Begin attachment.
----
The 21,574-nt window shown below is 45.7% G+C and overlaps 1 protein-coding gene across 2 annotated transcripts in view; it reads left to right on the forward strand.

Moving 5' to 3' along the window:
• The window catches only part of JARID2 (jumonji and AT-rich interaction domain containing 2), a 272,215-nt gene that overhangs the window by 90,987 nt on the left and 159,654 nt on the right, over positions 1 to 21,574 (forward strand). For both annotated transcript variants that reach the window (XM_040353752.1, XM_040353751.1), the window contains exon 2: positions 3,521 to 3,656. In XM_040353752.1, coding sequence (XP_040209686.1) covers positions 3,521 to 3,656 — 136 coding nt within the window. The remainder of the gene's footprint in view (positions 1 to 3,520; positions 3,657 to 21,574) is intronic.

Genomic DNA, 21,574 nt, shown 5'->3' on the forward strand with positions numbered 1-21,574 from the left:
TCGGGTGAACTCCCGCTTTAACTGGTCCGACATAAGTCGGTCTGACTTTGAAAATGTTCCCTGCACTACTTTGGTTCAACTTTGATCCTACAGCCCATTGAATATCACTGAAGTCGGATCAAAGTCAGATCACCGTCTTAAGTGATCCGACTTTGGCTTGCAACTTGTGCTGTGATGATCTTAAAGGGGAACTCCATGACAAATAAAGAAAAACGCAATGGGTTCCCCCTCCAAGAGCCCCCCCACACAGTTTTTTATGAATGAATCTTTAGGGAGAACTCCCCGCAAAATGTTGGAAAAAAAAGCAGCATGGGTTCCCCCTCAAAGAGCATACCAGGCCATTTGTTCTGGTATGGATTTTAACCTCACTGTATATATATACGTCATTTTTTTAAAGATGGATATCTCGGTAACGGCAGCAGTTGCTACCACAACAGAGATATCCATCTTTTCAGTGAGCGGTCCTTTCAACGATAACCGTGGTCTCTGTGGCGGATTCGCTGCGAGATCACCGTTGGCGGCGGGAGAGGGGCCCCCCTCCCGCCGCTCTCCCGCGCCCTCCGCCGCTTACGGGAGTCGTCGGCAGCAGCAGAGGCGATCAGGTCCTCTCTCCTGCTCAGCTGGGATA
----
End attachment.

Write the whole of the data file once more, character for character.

The 21,574-nt window shown below is 45.7% G+C and overlaps 1 protein-coding gene across 2 annotated transcripts in view; it reads left to right on the forward strand.

Moving 5' to 3' along the window:
• The window catches only part of JARID2 (jumonji and AT-rich interaction domain containing 2), a 272,215-nt gene that overhangs the window by 90,987 nt on the left and 159,654 nt on the right, over positions 1 to 21,574 (forward strand). For both annotated transcript variants that reach the window (XM_040353752.1, XM_040353751.1), the window contains exon 2: positions 3,521 to 3,656. In XM_040353752.1, coding sequence (XP_040209686.1) covers positions 3,521 to 3,656 — 136 coding nt within the window. The remainder of the gene's footprint in view (positions 1 to 3,520; positions 3,657 to 21,574) is intronic.

Genomic DNA, 21,574 nt, shown 5'->3' on the forward strand with positions numbered 1-21,574 from the left:
TCGGGTGAACTCCCGCTTTAACTGGTCCGACATAAGTCGGTCTGACTTTGAAAATGTTCCCTGCACTACTTTGGTTCAACTTTGATCCTACAGCCCATTGAATATCACTGAAGTCGGATCAAAGTCAGATCACCGTCTTAAGTGATCCGACTTTGGCTTGCAACTTGTGCTGTGATGATCTTAAAGGGGAACTCCATGACAAATAAAGAAAAACGCAATGGGTTCCCCCTCCAAGAGCCCCCCCACACAGTTTTTTATGAATGAATCTTTAGGGAGAACTCCCCGCAAAATGTTGGAAAAAAAAGCAGCATGGGTTCCCCCTCAAAGAGCATACCAGGCCATTTGTTCTGGTATGGATTTTAACCTCACTGTATATATATACGTCATTTTTTTAAAGATGGATATCTCGGTAACGGCAGCAGTTGCTACCACAACAGAGATATCCATCTTTTCAGTGAGCGGTCCTTTCAACGATAACCGTGGTCTCTGTGGCGGATTCGCTGCGAGATCACCGTTGGCGGCGGGAGAGGGGCCCCCCTCCCGCCGCTCTCCCGCGCCCTCCGCCGCTTACGGGAGTCGTCGGCAGCAGCAGAGGCGATCAGGTCCTCTCTCCTGCTCAGCTGGGATA